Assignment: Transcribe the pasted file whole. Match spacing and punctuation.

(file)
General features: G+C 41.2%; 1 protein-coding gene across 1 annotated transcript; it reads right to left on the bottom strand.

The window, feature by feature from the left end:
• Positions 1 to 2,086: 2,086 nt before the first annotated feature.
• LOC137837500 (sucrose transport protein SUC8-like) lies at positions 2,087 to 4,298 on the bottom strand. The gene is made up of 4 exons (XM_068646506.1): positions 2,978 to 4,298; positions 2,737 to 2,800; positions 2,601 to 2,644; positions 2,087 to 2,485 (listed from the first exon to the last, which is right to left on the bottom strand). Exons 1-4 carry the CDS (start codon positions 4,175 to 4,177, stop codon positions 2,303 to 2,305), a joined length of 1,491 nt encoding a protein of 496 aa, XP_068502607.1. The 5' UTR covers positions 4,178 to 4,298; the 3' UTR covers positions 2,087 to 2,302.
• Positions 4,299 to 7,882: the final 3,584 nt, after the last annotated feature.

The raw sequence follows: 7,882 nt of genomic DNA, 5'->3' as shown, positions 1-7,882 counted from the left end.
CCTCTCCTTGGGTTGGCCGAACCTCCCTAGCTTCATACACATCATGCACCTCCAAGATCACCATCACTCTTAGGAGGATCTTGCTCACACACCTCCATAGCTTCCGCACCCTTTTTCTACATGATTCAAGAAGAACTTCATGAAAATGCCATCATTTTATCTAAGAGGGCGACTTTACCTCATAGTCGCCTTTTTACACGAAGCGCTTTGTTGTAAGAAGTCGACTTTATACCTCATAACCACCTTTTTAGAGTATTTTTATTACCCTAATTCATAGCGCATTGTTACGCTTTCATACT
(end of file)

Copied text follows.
General features: G+C 41.2%; 1 protein-coding gene across 1 annotated transcript; it reads right to left on the bottom strand.

The window, feature by feature from the left end:
• Positions 1 to 2,086: 2,086 nt before the first annotated feature.
• LOC137837500 (sucrose transport protein SUC8-like) lies at positions 2,087 to 4,298 on the bottom strand. The gene is made up of 4 exons (XM_068646506.1): positions 2,978 to 4,298; positions 2,737 to 2,800; positions 2,601 to 2,644; positions 2,087 to 2,485 (listed from the first exon to the last, which is right to left on the bottom strand). Exons 1-4 carry the CDS (start codon positions 4,175 to 4,177, stop codon positions 2,303 to 2,305), a joined length of 1,491 nt encoding a protein of 496 aa, XP_068502607.1. The 5' UTR covers positions 4,178 to 4,298; the 3' UTR covers positions 2,087 to 2,302.
• Positions 4,299 to 7,882: the final 3,584 nt, after the last annotated feature.

The raw sequence follows: 7,882 nt of genomic DNA, 5'->3' as shown, positions 1-7,882 counted from the left end.
CCTCTCCTTGGGTTGGCCGAACCTCCCTAGCTTCATACACATCATGCACCTCCAAGATCACCATCACTCTTAGGAGGATCTTGCTCACACACCTCCATAGCTTCCGCACCCTTTTTCTACATGATTCAAGAAGAACTTCATGAAAATGCCATCATTTTATCTAAGAGGGCGACTTTACCTCATAGTCGCCTTTTTACACGAAGCGCTTTGTTGTAAGAAGTCGACTTTATACCTCATAACCACCTTTTTAGAGTATTTTTATTACCCTAATTCATAGCGCATTGTTACGCTTTCATACT